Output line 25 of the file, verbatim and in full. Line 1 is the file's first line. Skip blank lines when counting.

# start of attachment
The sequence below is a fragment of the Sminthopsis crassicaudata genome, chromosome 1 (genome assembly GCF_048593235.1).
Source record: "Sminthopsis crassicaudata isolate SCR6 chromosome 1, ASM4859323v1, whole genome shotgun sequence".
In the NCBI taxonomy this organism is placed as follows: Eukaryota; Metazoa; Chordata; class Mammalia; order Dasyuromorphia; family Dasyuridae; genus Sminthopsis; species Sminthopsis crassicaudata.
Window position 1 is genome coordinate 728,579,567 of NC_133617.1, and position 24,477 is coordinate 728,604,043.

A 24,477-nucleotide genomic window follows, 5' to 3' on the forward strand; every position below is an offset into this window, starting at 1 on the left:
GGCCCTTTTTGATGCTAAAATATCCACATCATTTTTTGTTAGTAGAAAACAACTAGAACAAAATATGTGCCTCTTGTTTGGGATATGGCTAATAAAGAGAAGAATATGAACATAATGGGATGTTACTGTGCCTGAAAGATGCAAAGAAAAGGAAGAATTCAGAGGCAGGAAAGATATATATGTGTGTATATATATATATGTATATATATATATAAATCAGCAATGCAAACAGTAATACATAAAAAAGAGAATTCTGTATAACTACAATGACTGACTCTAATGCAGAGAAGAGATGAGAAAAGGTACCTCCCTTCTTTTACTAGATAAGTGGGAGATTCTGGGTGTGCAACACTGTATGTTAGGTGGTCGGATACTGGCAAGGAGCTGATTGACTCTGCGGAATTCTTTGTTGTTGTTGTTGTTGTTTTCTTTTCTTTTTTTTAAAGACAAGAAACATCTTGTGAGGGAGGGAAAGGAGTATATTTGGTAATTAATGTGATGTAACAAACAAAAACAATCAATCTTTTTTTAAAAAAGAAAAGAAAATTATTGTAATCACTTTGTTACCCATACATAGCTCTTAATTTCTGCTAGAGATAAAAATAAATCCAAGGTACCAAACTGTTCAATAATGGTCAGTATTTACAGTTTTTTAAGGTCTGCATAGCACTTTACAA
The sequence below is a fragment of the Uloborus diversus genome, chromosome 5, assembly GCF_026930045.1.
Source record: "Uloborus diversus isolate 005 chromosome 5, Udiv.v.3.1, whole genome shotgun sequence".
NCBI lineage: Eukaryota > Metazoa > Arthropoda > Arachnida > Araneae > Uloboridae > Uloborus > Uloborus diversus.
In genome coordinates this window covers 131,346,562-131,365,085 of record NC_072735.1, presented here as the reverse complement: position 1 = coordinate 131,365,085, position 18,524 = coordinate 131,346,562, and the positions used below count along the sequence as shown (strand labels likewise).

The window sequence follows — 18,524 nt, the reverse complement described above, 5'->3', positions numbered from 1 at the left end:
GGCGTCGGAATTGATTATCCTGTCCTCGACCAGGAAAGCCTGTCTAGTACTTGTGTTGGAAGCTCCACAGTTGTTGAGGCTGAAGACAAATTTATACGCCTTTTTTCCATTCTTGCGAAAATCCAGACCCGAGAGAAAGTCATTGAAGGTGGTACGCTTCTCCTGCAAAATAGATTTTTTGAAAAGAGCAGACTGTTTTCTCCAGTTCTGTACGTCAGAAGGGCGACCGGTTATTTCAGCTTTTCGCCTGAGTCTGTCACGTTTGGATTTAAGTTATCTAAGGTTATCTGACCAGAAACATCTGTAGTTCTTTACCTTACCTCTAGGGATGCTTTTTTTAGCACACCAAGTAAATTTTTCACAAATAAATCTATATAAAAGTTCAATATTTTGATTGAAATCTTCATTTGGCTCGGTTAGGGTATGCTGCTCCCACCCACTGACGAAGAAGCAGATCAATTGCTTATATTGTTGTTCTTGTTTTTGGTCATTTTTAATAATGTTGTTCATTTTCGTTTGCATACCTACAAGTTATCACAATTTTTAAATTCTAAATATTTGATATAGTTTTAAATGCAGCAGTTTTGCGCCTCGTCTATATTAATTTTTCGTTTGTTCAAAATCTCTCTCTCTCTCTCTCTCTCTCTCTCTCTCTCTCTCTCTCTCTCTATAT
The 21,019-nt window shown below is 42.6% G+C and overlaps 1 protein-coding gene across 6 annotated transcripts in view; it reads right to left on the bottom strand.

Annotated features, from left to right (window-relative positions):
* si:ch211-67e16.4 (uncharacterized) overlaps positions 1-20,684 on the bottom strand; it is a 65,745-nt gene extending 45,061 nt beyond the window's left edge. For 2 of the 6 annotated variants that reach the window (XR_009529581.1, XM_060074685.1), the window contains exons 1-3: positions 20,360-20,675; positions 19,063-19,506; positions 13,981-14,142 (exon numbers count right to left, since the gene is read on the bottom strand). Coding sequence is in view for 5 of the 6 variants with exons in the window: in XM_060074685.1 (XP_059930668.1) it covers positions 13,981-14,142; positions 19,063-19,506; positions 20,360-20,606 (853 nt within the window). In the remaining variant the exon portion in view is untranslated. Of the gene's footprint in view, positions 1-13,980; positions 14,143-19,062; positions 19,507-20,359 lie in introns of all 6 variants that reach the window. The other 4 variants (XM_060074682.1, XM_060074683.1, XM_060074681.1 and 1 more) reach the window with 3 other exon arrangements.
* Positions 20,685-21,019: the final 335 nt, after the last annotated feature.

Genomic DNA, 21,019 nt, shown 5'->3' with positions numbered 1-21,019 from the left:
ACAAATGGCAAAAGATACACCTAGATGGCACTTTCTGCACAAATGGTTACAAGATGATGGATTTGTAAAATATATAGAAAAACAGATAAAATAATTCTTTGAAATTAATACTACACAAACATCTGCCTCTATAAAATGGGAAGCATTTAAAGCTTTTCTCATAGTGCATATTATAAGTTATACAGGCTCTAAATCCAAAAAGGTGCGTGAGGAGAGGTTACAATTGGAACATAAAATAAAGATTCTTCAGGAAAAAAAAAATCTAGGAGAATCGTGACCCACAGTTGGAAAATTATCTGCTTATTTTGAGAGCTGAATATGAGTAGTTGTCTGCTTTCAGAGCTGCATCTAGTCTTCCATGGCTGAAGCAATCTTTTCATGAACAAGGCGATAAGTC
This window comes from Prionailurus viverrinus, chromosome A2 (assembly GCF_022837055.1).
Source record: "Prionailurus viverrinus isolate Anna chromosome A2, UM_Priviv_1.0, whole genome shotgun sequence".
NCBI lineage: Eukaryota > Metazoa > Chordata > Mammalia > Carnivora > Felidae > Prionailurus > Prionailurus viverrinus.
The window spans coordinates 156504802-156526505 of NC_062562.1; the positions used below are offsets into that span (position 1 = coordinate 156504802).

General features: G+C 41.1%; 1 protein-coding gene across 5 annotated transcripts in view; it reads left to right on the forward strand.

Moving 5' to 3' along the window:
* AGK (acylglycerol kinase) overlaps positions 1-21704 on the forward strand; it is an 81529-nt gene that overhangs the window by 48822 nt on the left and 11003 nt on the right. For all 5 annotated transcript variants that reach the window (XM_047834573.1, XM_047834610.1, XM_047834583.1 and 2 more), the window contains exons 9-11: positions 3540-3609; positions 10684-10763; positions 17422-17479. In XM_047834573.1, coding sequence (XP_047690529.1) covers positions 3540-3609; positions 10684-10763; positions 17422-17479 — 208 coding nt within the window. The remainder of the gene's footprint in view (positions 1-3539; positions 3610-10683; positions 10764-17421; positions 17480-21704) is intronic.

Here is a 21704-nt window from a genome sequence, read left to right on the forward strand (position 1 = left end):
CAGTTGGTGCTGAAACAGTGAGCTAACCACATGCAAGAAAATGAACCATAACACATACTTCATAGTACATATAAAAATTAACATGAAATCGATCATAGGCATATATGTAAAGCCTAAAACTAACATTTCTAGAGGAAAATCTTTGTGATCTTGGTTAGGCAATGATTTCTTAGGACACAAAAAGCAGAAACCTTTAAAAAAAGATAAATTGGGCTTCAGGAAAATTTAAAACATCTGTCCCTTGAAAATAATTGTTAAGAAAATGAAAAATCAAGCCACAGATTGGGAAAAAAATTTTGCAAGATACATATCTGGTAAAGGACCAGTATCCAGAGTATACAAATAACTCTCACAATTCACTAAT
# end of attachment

* AGK (acylglycerol kinase) overlaps positions 1-21704 on the forward strand; it is an 81529-nt gene that overhangs the window by 48822 nt on the left and 11003 nt on the right. For all 5 annotated transcript variants that reach the window (XM_047834573.1, XM_047834610.1, XM_047834583.1 and 2 more), the window contains exons 9-11: positions 3540-3609; positions 10684-10763; positions 17422-17479. In XM_047834573.1, coding sequence (XP_047690529.1) covers positions 3540-3609; positions 10684-10763; positions 17422-17479 — 208 coding nt within the window. The remainder of the gene's footprint in view (positions 1-3539; positions 3610-10683; positions 10764-17421; positions 17480-21704) is intronic.